By Judith Snyderman
Emerging Media, Defense Media Activity
Aug. 12, 2010 - Over the past month, members of the fledgling Afghan air force have been carrying out lifesaving humanitarian missions in Pakistan and Afghanistan, demonstrating their skills and giving a glimpse into the future shape of the air corps.
U.S. Air Force Brig. Gen. Michael R. Boera, commander of NATO Training Mission Afghanistan's Combined Air Power Transition Force, told bloggers during a "DoD Live" bloggers roundtable yesterday that the Afghan air force is currently flying four Mi-17 helicopters on missions in Pakistan, where monsoon triggered floods have killed some 1,600 and imperiled millions of lives.
Boera said Afghan air force leaders coordinated the relief effort directly with Pakistan officials.
"We don't have any U.S. air advisers with them," he said. "We did that for a reason. They have progressed and are good enough that they can go out and do this."
Boera added this is not the first time the fliers have performed this type of mission. Just before the rain started in Pakistan last month, it hit the eastern portion of Afghanistan. Over a two-day period, Boera said, combined Afghan and U.S. aircrews rescued more than 2,100 people stranded near Jalalabad, Pakistan.
"They did phenomenal work," Boera recalled, adding that in the past year, Afghan airmen also have come to the aid of their countrymen near the national capital of Kabul following an avalanche and after a commercial airliner crash. They also helped south of Kandahar after flooding earlier this year.
Members of the Afghan air force are also making a name for themselves by flying generators and school supplies to rural outposts in northeastern regions of Afghanistan that are otherwise reachable only by donkey.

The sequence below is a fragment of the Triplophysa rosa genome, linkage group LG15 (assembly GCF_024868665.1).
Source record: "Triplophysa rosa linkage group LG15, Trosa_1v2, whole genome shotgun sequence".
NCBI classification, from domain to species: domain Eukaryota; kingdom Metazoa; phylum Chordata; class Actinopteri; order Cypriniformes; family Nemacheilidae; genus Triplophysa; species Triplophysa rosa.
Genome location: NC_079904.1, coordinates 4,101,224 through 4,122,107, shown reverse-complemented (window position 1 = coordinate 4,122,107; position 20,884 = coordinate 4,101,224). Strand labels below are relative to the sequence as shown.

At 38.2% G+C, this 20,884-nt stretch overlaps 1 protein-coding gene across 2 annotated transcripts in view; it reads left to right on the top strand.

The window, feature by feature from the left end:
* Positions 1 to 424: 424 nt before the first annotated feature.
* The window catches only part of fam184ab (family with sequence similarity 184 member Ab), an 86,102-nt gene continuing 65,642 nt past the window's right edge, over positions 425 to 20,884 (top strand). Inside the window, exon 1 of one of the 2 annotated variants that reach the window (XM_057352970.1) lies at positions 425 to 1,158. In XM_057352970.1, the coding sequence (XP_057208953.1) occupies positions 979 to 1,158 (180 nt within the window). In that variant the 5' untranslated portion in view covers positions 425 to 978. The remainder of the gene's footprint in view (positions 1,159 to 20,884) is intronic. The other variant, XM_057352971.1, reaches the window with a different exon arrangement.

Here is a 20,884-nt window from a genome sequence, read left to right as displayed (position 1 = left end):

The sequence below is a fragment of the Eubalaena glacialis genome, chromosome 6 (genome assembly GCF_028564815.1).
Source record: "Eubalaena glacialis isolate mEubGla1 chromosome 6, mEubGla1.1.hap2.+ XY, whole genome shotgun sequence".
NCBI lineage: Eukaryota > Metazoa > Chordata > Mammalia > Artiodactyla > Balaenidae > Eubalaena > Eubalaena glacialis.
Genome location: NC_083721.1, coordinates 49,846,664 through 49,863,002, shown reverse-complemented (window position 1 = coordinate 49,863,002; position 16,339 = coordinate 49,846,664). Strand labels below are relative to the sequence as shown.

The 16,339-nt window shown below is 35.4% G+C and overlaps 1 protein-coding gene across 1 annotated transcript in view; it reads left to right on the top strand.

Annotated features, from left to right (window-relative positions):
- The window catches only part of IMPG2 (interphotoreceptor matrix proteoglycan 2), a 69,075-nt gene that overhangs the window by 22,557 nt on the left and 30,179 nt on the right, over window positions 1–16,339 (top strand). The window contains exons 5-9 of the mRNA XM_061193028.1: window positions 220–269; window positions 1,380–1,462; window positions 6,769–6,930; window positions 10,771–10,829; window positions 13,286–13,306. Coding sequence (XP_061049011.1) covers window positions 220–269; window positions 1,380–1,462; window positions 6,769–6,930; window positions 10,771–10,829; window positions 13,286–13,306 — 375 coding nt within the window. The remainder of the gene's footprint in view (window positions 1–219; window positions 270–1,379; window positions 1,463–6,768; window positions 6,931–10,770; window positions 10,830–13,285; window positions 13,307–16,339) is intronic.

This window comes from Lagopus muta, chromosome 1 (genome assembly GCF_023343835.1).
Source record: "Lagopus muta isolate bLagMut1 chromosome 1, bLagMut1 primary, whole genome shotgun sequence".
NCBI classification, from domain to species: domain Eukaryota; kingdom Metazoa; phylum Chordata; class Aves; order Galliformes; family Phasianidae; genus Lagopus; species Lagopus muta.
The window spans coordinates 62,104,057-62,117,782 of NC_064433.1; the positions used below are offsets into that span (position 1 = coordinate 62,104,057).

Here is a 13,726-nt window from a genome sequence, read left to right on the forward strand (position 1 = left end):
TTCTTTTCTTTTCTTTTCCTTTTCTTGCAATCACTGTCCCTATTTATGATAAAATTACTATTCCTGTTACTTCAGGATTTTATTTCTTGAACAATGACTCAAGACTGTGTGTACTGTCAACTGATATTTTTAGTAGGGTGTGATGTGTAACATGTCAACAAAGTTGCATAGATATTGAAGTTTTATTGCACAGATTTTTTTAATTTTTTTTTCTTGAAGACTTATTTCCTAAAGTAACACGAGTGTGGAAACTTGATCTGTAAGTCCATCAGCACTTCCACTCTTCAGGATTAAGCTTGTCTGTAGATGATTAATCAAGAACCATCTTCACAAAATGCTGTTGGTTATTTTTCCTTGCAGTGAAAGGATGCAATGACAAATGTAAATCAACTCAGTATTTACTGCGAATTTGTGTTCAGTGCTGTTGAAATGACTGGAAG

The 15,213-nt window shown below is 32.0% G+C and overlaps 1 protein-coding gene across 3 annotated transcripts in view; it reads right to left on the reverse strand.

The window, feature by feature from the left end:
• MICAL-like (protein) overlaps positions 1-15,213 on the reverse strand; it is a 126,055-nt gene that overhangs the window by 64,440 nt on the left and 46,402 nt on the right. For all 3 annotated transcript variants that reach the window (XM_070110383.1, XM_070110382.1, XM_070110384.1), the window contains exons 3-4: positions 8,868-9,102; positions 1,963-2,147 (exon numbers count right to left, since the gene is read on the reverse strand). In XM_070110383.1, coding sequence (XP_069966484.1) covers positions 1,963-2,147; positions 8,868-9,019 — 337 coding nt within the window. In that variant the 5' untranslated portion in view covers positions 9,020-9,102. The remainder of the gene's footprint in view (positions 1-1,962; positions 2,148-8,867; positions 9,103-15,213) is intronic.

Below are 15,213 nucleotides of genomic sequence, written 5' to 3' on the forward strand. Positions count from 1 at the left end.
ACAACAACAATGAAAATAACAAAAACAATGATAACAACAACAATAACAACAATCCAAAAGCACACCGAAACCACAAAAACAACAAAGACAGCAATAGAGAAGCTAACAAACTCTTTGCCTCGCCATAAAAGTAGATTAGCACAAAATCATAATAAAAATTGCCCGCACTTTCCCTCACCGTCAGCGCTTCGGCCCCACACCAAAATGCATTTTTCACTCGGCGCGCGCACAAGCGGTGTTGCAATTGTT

"Seeing is believing," Boera said. So, when the air corps engages with the people of Afghanistan, they are helping to carry out the counterinsurgency mission.
"They're representative of what the government of the Islamic Republic of Afghanistan can bring to the people of Afghanistan that many other [Afghan] forces can't do, and certainly a local villager elder can't do, because of the lift that's required," Boera explained.
Since NATO Training Mission Afghanistan stood up in November, Afghanistan's air force has grown from fewer than 2,800 to 3,900 airmen. They have also added to the fleet. A C-27 that arrived this week became the force's 50th aircraft. Ultimately, Boera said, he expects the fleet to include 146 aircraft. The majority, he said, will be Western-type airframes, and the rest will be Russian models, such as the Mi-17.
The Mi-17 has proven to be effective during relief operations, he added, "because it's got hoist capability, there's more power to it, [and] it's got a common cockpit configuration."
Boera said members of the Afghan air force are expanding the scope of operational missions they are able to perform. But next month, he added, they'll repeat a vital service mission so Afghans can head to the polls.
"They're prepping for election support, and this will be the third time the Afghan air force assets are used to support pushing the ballot boxes out to those remote areas of Afghanistan so that it can maximize how many Afghans can vote," Boera said.